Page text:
Danny Swanson travelled to Greece ready to encounter the incendiary atmosphere he’d heard all about following Hibs’ epic tussle with AEK Athens years earlier.
But instead he endured one of the wierdest games of his career, playing in a stadium totally empty bar 500 travelling Dundee United fans. A waterlogged pitch at AEK’s Olympic Stadium saw the Europa League qualifier switched to Panionios – only for their fans to dig up the pitch in protest, leaving UEFA to mediate and decide the match should go ahead at the home of Olympiakos, AEK’s deadliest rivals.
UEFA also ruled no away fans should be allowed in, a 500-strong police cordon in place to ensure their safety.
“It was a weird set-up,” recalled the midfielder. “We were stuck in the hotel, not allowed to go out and had a police escort to the game. I’d been looking forward to the atmosphere, I’d heard all about it, but there was hardly anyone there.”
Now Swanson is looking to return to Greece and to enjoy what he missed out on when Neil Lennon’s side face Asteras Tripolis in the second qualifying round of this season’s Europa League.
Usually it would be seen as a touch premature to be discussing that tie when the second leg of the first round has still to be played but, with a commanding 6-1 lead over NSI Runavik, it would take a catastrophic collapse from Hibs if the part-timers from the Faroe Islands were to overturn that advantage tomorrow night.
Swanson, who is keen to get the nod from Lennon to start in the Toftir Stadium having sampled only half an hour of the action at Easter Road last Thursday, acknowledged there remains a job to be completed.
Swanson, who watched as Lennon’s latest signing Stevie Mallan scored twice on his competitive debut from the middle of the park, said: “I feel like I have just signed again, I still have that excitement.
“I just keep training away, the gaffer has said I have been doing well and I feel fitter than I was last year.
“I enjoyed coming on last week. We knew we had to score goals and we did. I’ve never been in this position before of being 6-1 ahead going into a second game. It’s still a big game despite having such a big cushion. We have to play as if it is 0-0. It’s also an astro pitch. We’ve watched a bit of them and, while I think it will be tougher, it’s something we should take care of.”
Swanson, however, admitted he already has half-an-eye on what’s to come, saying: “We are playing to get into the group stages. Tripolis will be tougher than this one but we know what to do and it will be good for the boys to experience it. I’ve been doing a bit of looking up on them and we’re looking forward to it.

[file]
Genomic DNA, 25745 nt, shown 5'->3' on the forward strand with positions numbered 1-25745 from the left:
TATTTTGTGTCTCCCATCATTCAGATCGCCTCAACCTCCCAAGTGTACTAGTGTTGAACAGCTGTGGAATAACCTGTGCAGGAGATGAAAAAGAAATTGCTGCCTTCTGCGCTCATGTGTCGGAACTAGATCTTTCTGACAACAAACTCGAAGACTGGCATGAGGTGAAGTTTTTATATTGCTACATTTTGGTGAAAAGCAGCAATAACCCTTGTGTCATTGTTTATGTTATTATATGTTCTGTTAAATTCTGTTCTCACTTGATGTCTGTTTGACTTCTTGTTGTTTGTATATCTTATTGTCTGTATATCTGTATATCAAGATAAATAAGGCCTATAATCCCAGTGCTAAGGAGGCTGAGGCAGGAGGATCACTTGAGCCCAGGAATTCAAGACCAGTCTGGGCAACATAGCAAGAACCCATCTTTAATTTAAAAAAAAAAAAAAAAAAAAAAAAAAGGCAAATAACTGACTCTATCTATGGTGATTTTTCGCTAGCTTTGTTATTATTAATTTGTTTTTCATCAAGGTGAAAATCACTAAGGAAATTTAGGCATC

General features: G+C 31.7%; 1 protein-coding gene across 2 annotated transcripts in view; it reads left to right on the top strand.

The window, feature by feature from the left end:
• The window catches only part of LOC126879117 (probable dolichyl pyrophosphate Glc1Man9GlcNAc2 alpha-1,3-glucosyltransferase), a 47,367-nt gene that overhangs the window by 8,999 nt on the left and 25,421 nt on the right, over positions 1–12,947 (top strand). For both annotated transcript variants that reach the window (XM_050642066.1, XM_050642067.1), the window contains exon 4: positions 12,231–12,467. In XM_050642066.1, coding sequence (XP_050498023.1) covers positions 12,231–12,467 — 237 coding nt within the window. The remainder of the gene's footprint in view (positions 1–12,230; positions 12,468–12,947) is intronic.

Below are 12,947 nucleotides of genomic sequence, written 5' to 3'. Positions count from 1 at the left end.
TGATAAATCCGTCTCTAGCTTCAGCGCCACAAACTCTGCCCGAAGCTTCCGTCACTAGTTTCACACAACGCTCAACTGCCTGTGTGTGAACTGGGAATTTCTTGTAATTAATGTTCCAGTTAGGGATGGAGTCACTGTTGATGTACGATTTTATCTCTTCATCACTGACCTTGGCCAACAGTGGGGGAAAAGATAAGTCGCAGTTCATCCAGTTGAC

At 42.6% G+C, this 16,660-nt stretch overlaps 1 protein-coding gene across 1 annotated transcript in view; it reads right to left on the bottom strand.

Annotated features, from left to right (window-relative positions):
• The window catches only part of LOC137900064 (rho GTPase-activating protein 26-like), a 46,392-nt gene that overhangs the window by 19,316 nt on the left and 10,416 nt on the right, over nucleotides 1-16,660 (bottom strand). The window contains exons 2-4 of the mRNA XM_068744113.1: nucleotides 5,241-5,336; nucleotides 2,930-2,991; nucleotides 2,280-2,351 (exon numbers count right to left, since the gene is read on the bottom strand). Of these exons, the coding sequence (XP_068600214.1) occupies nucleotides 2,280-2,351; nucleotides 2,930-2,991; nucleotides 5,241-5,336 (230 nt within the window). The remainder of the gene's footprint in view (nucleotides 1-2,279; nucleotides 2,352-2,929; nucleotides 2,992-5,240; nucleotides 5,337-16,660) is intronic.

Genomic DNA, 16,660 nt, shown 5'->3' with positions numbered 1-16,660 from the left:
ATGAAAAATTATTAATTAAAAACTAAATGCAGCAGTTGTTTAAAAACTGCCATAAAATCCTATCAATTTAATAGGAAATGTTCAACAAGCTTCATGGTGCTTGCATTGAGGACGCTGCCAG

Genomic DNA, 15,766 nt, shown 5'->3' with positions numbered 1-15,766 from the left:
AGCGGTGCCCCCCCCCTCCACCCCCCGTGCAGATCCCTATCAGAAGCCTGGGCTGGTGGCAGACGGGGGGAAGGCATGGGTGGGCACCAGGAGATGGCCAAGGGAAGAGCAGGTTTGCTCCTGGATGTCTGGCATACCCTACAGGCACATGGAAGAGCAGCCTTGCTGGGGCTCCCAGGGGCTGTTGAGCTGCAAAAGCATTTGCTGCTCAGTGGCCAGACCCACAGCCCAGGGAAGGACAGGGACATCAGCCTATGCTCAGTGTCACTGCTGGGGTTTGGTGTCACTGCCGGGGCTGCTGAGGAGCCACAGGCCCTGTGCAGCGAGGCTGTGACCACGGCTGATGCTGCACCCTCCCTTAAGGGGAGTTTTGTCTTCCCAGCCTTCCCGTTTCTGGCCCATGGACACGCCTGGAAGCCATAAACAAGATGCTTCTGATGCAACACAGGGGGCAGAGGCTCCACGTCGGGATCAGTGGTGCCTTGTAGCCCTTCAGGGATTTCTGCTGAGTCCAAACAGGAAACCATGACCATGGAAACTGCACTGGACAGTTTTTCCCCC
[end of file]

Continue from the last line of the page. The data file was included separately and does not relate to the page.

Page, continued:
“Beating sides like Asteras Tripolis needs to be our target. We didn’t put in all that work last season just to accept failure. I feel like we are progressing and I think everyone can see that we are improving and growing as a club.
“The aim is definitely to get to the group stage and that would be a massive achievement. You can’t just go along for the ride and I don’t think it will really feel like Europe until we get to the group stage, so that’s most definitely the aim.
“If we play to our potential, then you never know.”
Tripolis will most certainly be a huge step up in standard compared to Runavik, the Greek club having been regulars in the Europa League group stages themselves in recent years.
But, having twice witnessed narrow defeats to AEK – United lost 2-1 on aggregate – and Hibs 4-3 following an unforgettable night at Easter Road which the young Swanson watched from the terracing, the former St Johnstone and Hearts player admitted he’d love to make it third-time lucky against Greek opposition.
“The AEK Athens game will always be the European night I go back to,” he said of a game in which Hibs, 2-0 down from the first leg, fought back to level the tie with a double from Paco Luna only for the Spaniard to miss a point-blank header in the last minute which would have sent them through.
AEK scored twice in extra-time and, although David Zitelli ensured Alex McLeish’s side would win on the night, it was another case of what might have been for a Scottish side.
Swanson recalled: “I’ll always look back on that game fondly – it was a brilliant night. I remember going back to my dad’s pub afterwards and, even although we’d lost, the place was absolutely bouncing.
“It didn’t feel like a defeat and to this day, it was probably the best atmosphere I have experienced at Easter Road.
“Now that we are in Europe and looking forward to a trip to Greece, that game immediately springs to mind.
“We’ve had some great times at Easter Road since I’ve been a player here, big games in the league, but nights like that are just a little bit different and I’d love to be part of an occasion like that on the pitch rather than in the stands.”